[Python-Dev] PEP 442 clarification for type hierarchies

Stefan Behnel stefan_ml at behnel.de
Mon Aug 5 22:30:29 CEST 2013

Antoine Pitrou, 05.08.2013 21:26:
> On Mon, 05 Aug 2013 21:03:33 +0200
> Stefan Behnel wrote:
>> I think the main problem I have with the PEP is this part:
>> """
>> The PEP doesn't change the semantics of:
>>  * C extension types with a custom tp_dealloc function.
>> """
>> Meaning, it was designed to explicitly ignore this use case.
> It doesn't ignore it. It lets you fix your C extension type to use
> tp_finalize for resource finalization. It also provides the
> PyObject_CallFinalizerFromDealloc() API function to make it easier to
> call tp_finalize from your tp_dealloc.
> What the above sentence means is that, if you don't change your legacy
> tp_dealloc, your type will not take advantage of the new facilities.
> (you can take a look at the _io module; it was modified to take
> advantage of tp_finalize)

Oh, I'm aware of the backwards compatibility, but I totally *want* to take
advantage of the new feature.

>> * make finalisation run recursively (or iteratively) through all
>> inheritance levels, in a well defined execution environment (e.g. after
>> saving away the exception state)
> __init__ and other methods only let the user recurse explicitly.
> __del__ would be a weird exception if it recursed implicitly. Also, it
> would break backwards compatibility for existing uses of __del__.

Hmm, it's a bit unfortunate that tp_finalize() maps so directly to
__del__(), but I think this can be fixed. In any case, each tp_finalize()
function must only ever be called once, so if a subtype inherited the
tp_finalize() slot from its parent, it mustn't be called again. Instead,
the hierarchy would be followed upwards to search for the next
tp_finalize() that's different from the current one, i.e. the function
pointer differs. That means that only the top-most super type would need to
call __del__(), after all tp_finalize() functions in subtypes have run.

>> I think it's a mistake that the current implementation calls the
>> finalisation from tp_dealloc(). Instead, both the finalisation and the
>> deallocation should be called externally and independently from the cleanup
>> mechanism behind Py_DECREF(). (There is no problem in CS that can't be
>> solved by adding another level of indirection...)
> Why not, but I'm not sure that would solve anything on your side.

Well, it would untangle both phases and make it clearer what needs to call
what. If I call my super type's tp_dealloc(), does it need to call
tp_finalize() or not? And if it does: the type's one or just its own one?

If both phases are split, then the answer is simply: it doesn't and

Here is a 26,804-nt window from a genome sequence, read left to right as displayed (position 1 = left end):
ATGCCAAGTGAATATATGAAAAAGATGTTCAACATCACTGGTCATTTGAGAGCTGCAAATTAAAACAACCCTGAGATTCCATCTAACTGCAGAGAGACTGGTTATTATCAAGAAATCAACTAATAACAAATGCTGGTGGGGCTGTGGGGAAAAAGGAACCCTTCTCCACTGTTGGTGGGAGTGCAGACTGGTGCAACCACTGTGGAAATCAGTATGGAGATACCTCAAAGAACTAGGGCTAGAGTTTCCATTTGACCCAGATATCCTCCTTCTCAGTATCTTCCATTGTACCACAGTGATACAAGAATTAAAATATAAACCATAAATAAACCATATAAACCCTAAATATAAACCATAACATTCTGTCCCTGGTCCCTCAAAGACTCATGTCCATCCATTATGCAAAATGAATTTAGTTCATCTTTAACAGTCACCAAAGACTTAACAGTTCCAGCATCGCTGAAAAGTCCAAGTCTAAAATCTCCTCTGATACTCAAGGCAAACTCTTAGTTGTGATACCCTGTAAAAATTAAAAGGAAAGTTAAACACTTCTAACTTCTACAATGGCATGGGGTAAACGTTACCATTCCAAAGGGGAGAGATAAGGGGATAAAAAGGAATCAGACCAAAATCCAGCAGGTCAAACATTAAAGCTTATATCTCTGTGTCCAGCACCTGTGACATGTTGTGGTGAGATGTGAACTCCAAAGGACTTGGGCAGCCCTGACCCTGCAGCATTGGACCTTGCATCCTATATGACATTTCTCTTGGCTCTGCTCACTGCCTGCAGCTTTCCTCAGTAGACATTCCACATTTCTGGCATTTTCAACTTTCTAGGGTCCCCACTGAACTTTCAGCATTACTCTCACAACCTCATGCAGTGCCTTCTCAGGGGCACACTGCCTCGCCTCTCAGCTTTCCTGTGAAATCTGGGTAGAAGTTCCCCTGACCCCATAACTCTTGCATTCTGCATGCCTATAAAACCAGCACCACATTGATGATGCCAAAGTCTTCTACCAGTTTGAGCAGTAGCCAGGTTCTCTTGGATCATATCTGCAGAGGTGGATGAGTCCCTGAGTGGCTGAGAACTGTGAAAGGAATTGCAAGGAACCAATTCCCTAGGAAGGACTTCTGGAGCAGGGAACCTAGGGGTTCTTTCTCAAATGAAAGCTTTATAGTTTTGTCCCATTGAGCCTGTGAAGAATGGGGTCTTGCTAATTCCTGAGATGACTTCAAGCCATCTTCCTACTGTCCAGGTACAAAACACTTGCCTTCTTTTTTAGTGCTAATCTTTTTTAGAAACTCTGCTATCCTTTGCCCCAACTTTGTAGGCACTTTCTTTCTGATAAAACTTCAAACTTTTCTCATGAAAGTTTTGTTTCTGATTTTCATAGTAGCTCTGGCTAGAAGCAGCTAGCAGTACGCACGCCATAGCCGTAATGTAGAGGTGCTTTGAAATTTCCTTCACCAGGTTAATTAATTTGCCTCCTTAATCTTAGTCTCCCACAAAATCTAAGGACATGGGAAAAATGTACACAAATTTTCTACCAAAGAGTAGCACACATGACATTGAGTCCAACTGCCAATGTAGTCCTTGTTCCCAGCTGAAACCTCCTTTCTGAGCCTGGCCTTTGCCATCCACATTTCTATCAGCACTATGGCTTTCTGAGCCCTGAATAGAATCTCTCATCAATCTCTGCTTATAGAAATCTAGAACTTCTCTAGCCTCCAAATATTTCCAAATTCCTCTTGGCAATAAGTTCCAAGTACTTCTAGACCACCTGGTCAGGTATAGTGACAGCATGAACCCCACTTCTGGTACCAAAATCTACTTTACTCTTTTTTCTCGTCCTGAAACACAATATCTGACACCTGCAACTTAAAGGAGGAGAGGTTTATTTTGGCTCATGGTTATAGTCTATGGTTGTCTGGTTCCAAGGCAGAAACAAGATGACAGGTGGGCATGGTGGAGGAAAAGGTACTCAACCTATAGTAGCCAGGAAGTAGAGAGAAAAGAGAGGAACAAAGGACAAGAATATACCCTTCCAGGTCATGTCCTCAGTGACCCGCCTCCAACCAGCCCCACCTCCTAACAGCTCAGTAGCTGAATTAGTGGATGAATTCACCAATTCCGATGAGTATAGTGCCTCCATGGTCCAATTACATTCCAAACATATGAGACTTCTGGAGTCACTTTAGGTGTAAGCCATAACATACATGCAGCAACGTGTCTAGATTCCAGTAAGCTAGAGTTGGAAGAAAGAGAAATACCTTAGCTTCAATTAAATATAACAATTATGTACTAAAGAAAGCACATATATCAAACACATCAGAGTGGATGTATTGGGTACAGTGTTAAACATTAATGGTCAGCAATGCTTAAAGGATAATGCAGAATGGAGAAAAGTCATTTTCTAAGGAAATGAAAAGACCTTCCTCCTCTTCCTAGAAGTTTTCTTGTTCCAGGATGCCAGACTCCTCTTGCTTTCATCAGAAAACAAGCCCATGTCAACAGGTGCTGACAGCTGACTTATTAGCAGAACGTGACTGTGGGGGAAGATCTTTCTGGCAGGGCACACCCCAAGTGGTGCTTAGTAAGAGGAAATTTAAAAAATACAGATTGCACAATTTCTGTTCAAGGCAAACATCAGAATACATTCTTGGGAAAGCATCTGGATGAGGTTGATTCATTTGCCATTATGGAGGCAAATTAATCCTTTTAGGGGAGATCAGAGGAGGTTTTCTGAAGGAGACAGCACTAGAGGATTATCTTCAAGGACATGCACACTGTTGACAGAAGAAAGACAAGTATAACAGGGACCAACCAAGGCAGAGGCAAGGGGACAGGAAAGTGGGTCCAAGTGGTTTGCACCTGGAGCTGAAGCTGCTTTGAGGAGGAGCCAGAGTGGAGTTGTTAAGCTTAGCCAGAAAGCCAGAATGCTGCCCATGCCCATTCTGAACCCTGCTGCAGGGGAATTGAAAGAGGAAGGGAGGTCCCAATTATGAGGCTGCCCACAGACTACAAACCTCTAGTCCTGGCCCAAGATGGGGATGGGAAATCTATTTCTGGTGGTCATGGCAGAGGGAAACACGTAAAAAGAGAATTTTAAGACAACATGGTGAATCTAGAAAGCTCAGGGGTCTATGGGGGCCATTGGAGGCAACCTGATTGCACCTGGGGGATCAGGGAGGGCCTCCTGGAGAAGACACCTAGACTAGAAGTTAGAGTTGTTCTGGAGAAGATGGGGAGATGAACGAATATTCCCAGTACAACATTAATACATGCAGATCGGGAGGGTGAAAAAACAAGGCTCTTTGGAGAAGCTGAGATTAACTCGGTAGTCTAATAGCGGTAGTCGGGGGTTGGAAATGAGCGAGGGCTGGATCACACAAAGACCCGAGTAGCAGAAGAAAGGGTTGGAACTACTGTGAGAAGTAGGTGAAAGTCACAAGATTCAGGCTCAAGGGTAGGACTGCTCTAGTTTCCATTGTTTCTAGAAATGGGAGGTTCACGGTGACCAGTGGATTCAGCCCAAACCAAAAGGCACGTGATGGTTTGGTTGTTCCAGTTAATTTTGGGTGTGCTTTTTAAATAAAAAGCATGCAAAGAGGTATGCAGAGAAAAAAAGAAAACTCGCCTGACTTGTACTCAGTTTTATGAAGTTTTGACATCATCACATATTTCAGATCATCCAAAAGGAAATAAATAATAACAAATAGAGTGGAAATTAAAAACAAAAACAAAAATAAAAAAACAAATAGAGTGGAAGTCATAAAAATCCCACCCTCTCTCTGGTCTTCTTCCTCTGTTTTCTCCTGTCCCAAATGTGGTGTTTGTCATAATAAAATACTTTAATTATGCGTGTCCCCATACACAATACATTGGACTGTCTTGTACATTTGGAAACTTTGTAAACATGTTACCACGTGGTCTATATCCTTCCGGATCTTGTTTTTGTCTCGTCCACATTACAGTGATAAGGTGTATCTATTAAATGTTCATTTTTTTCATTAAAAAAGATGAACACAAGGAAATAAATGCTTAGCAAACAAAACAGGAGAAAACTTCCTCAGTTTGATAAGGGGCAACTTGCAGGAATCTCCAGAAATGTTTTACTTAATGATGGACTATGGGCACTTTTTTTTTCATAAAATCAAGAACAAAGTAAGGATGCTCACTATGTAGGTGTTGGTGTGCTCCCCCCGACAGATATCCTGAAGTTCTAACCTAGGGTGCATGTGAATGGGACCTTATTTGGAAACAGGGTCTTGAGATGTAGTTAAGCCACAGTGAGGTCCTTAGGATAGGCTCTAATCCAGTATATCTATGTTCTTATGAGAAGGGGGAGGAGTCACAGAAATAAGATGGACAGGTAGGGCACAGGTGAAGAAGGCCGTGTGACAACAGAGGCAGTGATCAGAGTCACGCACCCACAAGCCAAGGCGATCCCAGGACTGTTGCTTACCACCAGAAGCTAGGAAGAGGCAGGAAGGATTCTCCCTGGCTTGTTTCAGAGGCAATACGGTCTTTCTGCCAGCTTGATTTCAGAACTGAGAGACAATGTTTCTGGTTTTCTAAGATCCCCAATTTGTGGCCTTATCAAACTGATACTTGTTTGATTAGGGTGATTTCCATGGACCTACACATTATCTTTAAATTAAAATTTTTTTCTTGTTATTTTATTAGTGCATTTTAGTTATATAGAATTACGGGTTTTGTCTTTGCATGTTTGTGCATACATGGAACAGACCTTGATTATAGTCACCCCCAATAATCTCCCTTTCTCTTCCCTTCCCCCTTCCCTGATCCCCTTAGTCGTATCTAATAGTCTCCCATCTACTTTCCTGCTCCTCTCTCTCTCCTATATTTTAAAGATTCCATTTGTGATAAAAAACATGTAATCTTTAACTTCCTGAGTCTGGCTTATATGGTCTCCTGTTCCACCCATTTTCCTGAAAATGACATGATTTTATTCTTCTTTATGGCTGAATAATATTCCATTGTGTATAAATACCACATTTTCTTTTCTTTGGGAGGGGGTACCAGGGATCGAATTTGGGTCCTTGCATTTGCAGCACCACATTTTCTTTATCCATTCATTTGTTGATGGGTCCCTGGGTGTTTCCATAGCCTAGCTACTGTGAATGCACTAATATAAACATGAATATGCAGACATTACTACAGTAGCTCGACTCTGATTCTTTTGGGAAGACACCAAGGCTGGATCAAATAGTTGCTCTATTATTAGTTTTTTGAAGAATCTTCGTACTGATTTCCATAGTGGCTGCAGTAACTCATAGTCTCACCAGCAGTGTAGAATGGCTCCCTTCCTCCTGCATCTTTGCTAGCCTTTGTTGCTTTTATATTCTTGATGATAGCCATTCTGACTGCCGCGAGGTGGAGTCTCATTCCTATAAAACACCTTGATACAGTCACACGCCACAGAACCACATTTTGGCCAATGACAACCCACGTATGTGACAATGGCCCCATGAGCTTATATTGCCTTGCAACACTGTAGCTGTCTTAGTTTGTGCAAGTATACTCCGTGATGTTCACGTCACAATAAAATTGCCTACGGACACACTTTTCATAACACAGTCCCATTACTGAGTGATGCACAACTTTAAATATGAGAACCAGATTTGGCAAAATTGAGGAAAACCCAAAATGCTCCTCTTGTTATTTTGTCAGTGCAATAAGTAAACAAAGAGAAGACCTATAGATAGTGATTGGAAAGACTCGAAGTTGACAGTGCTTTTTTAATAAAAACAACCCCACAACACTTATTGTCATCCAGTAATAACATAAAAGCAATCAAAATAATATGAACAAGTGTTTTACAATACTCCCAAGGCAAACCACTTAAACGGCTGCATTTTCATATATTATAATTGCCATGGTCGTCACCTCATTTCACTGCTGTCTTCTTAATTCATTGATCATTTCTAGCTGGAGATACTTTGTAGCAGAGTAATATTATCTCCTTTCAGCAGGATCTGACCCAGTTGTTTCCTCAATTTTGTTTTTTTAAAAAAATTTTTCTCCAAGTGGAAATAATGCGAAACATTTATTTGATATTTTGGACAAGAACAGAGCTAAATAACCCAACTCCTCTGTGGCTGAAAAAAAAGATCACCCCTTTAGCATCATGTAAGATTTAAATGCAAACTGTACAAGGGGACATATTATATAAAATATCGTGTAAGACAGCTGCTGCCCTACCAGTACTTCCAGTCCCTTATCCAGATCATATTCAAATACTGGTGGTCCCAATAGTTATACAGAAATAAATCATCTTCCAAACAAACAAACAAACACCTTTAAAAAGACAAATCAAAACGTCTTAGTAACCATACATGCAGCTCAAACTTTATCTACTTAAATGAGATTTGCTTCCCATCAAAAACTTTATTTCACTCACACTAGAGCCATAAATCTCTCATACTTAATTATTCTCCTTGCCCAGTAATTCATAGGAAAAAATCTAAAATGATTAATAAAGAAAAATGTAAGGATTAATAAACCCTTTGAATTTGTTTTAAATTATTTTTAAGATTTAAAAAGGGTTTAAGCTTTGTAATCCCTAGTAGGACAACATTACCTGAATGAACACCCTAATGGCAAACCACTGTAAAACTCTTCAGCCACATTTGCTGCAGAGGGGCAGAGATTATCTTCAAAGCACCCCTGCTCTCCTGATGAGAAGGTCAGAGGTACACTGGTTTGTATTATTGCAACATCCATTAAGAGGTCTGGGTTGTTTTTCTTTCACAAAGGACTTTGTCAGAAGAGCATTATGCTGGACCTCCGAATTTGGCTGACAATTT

mustn't, because that's already been taken care of. All it has to care
about is what it's there for: deallocation.

> If it does, would you like to cook a patch? I wonder if there's some
> unexpected issue with doing what you're proposing.

I was somehow expecting this question. There's still the open issue of
module initialisation, though. Not sure which is more important. Given that
this feature has already been merged, I guess it's better to fix it up
before people start making actual use of it, instead of putting work into a
new feature that's not even started yet.

>> An obvious open question is how to deal with exceptions during
>> finalisation. Any break in the execution chain would mean that a part of
>> the type wouldn't be finalised.
> Let's come back to pure Python:
> class A:
>     def __del__(self):
>         1/0
> class B(A):
>     def __del__(self):
>         super().__del__()
>         self.cleanup_resources()

What makes you think it's a good idea to call the parent type's finaliser
before doing the local finalisation, and not the other way round? What if
the subtype needs access to parts of the super type for its cleanup?

In other words, which makes more sense (at the C level):




Should that order be part of the protocol or not? (well, not for __del__()
I guess, but maybe for tp_finalize()?)

Coming back to the __del__() vs. tp_finalize() story, if tp_finalize()
first recursed into the super types, the top-most one of which then calls
__del__() and returns, we'd get an execution order that runs Python-level
__del__() methods before C-level tp_finalize() functions, but loose the
subtype-before-supertype execution order for tp_finalize() functions.

That might call for a three-step cleanup:

1) run all Python __del__() methods recursively
2) run all tp_finalize() functions recursively
3) run tp_dealloc() recursively

This would allow all three call chains to run in subtype-before-supertype
order, and execute the more sensitive Python methods before the low-level
"I know what I'm doing" C finalisers.

> If you want cleanup_resources() to be called always (despite
> A.__del__() raising), you have to use a try/finally block. There's no
> magic here.
> Letting the user call the upper finalizer explicitly lets them choose
> their preferred form of exception handling.

I'm ok with that. I'd just prefer it if each level didn't have to execute
some kind of boiler plate setup+teardown kind of code. It's a different
situation if the finaliser is being called from a subtype or if it's being
called as the main entry point for finalisation.

I guess that's mostly just an optimisation, though. At least Cython could
do that internally by wrapping the finaliser in a boiler plate function
before sticking it into the tp_finalize slot, and otherwise call it
directly if it's known at compile time.


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